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Nov
4
comment CPA Secure Chosen plaintext scheme
@DW. Hmm, is that a standard concept? I assumed the formula was just plucked from an attempt to formalize the general concept of indistinguishablility under chosen-plaintext attacks.
Nov
4
comment CPA Secure Chosen plaintext scheme
@DW: I think what is confusing (but perhaps I'm the one it confuses?) is that the question attempted to formulate CPA in terms of a PRF rather than a PRP. I implicitly assumed that this was simply a typo or sloppy terminology in the question. Since CPA (unless I'm misunderstanding) stands for "chosen plaintext attack", that seems to imply that we're dealing with a purported cipher scheme (which is by definition supposed to be reversible given a key), and what role would an actual PRF have in that context?
Nov
2
awarded  Citizen Patrol
Nov
2
awarded  Editor
Nov
2
revised CPA Secure Chosen plaintext scheme
TeXify
Nov
1
answered CPA Secure Chosen plaintext scheme
Nov
21
comment A mathematical explanation of the DES encryption system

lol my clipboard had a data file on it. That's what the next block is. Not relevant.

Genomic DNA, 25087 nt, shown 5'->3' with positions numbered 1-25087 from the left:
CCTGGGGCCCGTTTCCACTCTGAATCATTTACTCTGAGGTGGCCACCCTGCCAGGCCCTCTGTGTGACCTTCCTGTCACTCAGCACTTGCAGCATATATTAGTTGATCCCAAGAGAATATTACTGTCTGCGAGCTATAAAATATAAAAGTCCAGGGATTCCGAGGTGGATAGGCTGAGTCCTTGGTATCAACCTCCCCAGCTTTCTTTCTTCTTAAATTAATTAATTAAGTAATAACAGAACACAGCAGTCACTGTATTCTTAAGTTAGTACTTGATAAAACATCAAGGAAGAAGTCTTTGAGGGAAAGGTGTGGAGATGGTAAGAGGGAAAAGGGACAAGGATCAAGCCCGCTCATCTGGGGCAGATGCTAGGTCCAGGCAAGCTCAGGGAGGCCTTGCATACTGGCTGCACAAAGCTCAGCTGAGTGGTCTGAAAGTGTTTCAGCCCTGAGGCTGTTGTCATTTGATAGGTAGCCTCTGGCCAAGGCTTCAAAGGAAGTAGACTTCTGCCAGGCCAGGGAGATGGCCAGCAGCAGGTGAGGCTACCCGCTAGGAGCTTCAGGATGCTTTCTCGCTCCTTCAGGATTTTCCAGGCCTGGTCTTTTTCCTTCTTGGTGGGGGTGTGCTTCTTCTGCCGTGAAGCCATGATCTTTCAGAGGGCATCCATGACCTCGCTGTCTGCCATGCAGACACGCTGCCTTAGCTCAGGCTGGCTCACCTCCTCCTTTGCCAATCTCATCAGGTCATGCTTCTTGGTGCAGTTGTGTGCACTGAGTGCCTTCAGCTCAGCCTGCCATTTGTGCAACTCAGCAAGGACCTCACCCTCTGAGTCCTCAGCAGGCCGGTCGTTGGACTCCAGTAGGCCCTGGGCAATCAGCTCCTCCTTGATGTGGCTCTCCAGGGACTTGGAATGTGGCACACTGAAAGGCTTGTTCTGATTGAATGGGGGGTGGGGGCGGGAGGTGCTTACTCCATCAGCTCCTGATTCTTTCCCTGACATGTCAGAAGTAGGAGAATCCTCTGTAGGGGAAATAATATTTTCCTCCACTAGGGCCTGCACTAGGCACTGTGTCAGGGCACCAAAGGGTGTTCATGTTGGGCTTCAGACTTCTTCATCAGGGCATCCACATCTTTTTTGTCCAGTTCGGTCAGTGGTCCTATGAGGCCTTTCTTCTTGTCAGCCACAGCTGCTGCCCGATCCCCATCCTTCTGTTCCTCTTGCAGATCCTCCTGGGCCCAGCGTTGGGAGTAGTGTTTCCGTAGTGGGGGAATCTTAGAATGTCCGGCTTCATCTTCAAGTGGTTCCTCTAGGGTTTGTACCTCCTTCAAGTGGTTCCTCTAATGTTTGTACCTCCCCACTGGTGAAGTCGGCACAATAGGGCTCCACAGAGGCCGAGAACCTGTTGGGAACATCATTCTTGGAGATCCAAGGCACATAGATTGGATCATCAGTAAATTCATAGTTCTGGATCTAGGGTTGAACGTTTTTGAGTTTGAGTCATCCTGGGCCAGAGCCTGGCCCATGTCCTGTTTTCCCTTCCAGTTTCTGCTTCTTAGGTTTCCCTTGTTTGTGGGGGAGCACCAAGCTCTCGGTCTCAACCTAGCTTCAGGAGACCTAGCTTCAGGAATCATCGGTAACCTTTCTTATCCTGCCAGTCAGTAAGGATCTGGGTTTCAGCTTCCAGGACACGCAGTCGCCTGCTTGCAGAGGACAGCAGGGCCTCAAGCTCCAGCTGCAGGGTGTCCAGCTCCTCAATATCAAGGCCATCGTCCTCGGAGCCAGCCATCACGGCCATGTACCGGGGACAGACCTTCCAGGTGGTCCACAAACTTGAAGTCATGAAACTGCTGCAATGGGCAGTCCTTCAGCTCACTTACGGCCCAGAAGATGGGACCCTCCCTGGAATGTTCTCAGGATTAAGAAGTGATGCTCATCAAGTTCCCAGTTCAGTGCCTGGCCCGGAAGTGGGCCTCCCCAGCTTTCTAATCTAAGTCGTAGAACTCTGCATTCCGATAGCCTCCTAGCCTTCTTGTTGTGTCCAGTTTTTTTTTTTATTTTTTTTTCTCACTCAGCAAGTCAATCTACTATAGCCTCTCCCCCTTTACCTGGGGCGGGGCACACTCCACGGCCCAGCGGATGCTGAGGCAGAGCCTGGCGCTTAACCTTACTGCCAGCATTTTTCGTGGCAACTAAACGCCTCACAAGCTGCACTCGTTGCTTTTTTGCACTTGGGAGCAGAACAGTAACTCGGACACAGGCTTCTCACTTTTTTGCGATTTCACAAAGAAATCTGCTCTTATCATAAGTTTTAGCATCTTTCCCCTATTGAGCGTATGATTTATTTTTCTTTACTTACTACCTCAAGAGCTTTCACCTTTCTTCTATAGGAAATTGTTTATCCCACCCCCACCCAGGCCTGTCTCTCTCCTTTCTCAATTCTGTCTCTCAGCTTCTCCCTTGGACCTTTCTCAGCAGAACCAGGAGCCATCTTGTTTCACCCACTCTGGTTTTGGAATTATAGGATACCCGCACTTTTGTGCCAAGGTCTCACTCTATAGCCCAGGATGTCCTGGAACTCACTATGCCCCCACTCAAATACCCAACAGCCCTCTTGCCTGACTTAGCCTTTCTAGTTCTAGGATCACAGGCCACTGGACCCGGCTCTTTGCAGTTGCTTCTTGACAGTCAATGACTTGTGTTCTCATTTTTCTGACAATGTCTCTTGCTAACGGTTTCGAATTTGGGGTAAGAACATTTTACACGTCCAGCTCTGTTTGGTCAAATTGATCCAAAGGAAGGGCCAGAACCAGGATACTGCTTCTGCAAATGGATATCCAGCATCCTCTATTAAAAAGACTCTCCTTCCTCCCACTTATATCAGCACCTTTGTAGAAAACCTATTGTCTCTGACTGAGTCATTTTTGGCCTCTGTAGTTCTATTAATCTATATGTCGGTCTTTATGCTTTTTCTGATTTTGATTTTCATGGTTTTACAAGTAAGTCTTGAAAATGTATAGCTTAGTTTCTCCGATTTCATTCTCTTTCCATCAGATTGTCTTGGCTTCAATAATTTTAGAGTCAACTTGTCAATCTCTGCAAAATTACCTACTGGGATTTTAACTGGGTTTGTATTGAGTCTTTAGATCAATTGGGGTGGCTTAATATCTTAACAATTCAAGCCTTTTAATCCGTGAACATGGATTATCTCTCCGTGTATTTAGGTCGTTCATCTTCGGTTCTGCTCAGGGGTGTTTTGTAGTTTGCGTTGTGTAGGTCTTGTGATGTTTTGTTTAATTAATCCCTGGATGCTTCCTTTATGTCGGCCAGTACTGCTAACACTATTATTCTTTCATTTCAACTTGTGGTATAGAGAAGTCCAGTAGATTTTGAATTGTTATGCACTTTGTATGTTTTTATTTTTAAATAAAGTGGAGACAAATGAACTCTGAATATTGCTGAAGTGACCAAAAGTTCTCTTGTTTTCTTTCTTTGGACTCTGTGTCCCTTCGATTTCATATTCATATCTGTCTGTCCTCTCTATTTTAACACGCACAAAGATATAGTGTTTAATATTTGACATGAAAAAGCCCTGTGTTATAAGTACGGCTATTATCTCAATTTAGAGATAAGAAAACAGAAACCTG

@Borja: you write "I know this has a mathematical explanation" -- where do you know this from? Whoever told you this, do you have reason to trust them?
Nov
21
comment A mathematical explanation of the DES encryption system
No information about where the S-boxes came from was available when DES was first specified; this generated significant amounts of paranoia. It was later found that the exact choices increased the resistance of DES to differential cryptanalysis, but AFAIK the precise way they were selected is still classified (that is, if the details are even written down anywhere). There may be no more to it, mathematically, than "use this magic table lookup".
Nov
19
awarded  Supporter
Nov
19
comment How does a chosen ciphertext attack work, with a simple example?
Depends on what you consider communication. If the attacker simply steals a tamper-proof decrypting machine that will self-destruct after decrypting $n$ messages without ever revealing the key explicitly, does that count as "communication"? If you can think of any way the attacker can get to know the decrypted messages without "unprotected communication" happening, then no. Otherwise maybe.
Nov
19
comment How does a chosen ciphertext attack work, with a simple example?
The important fact is that the attacker somehow learns what his test message decrypts to. It doesn't need to be anything as "obviously risky" as calling on an unsecured line -- in a more modern setting, we could be thinking of a protocol where an encrypted message contains a nonce that the recipient will later echo back without encryption, or of a setting where the encrypted message contains data that the recipient is supposed to publish on behalf of the sender.
Nov
19
awarded  Teacher
Nov
18
answered How does a chosen ciphertext attack work, with a simple example?